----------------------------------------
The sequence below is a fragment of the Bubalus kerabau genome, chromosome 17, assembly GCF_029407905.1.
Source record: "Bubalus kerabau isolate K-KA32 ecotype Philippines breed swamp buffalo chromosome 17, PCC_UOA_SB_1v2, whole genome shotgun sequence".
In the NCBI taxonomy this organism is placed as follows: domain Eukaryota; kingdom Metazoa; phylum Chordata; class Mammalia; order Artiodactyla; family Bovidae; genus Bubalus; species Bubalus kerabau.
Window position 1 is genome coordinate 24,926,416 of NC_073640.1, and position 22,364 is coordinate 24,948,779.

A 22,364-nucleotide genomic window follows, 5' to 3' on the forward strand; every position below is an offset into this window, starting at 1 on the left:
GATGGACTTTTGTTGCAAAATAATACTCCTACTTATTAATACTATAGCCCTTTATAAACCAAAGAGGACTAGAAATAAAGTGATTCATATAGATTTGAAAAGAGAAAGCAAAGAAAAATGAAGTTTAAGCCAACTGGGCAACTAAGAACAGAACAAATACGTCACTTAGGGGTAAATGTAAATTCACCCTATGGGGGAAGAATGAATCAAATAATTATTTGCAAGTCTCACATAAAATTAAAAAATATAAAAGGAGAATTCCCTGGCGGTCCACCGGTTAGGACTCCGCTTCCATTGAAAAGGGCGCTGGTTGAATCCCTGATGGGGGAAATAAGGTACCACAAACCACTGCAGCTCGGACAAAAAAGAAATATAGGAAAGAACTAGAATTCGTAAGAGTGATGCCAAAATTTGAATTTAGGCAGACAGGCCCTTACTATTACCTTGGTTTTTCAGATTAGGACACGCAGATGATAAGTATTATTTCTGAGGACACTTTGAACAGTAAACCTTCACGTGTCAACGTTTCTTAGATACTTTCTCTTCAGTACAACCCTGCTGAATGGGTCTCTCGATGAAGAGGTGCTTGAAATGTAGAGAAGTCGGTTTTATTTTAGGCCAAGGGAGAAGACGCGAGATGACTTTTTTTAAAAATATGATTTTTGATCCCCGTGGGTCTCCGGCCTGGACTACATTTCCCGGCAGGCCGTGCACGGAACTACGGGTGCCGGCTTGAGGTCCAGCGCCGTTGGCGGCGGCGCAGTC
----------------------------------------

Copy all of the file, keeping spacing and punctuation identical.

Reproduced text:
The sequence below is a fragment of the Bubalus kerabau genome, chromosome 17, assembly GCF_029407905.1.
Source record: "Bubalus kerabau isolate K-KA32 ecotype Philippines breed swamp buffalo chromosome 17, PCC_UOA_SB_1v2, whole genome shotgun sequence".
In the NCBI taxonomy this organism is placed as follows: domain Eukaryota; kingdom Metazoa; phylum Chordata; class Mammalia; order Artiodactyla; family Bovidae; genus Bubalus; species Bubalus kerabau.
Window position 1 is genome coordinate 24,926,416 of NC_073640.1, and position 22,364 is coordinate 24,948,779.

A 22,364-nucleotide genomic window follows, 5' to 3' on the forward strand; every position below is an offset into this window, starting at 1 on the left:
GATGGACTTTTGTTGCAAAATAATACTCCTACTTATTAATACTATAGCCCTTTATAAACCAAAGAGGACTAGAAATAAAGTGATTCATATAGATTTGAAAAGAGAAAGCAAAGAAAAATGAAGTTTAAGCCAACTGGGCAACTAAGAACAGAACAAATACGTCACTTAGGGGTAAATGTAAATTCACCCTATGGGGGAAGAATGAATCAAATAATTATTTGCAAGTCTCACATAAAATTAAAAAATATAAAAGGAGAATTCCCTGGCGGTCCACCGGTTAGGACTCCGCTTCCATTGAAAAGGGCGCTGGTTGAATCCCTGATGGGGGAAATAAGGTACCACAAACCACTGCAGCTCGGACAAAAAAGAAATATAGGAAAGAACTAGAATTCGTAAGAGTGATGCCAAAATTTGAATTTAGGCAGACAGGCCCTTACTATTACCTTGGTTTTTCAGATTAGGACACGCAGATGATAAGTATTATTTCTGAGGACACTTTGAACAGTAAACCTTCACGTGTCAACGTTTCTTAGATACTTTCTCTTCAGTACAACCCTGCTGAATGGGTCTCTCGATGAAGAGGTGCTTGAAATGTAGAGAAGTCGGTTTTATTTTAGGCCAAGGGAGAAGACGCGAGATGACTTTTTTTAAAAATATGATTTTTGATCCCCGTGGGTCTCCGGCCTGGACTACATTTCCCGGCAGGCCGTGCACGGAACTACGGGTGCCGGCTTGAGGTCCAGCGCCGTTGGCGGCGGCGCAGTC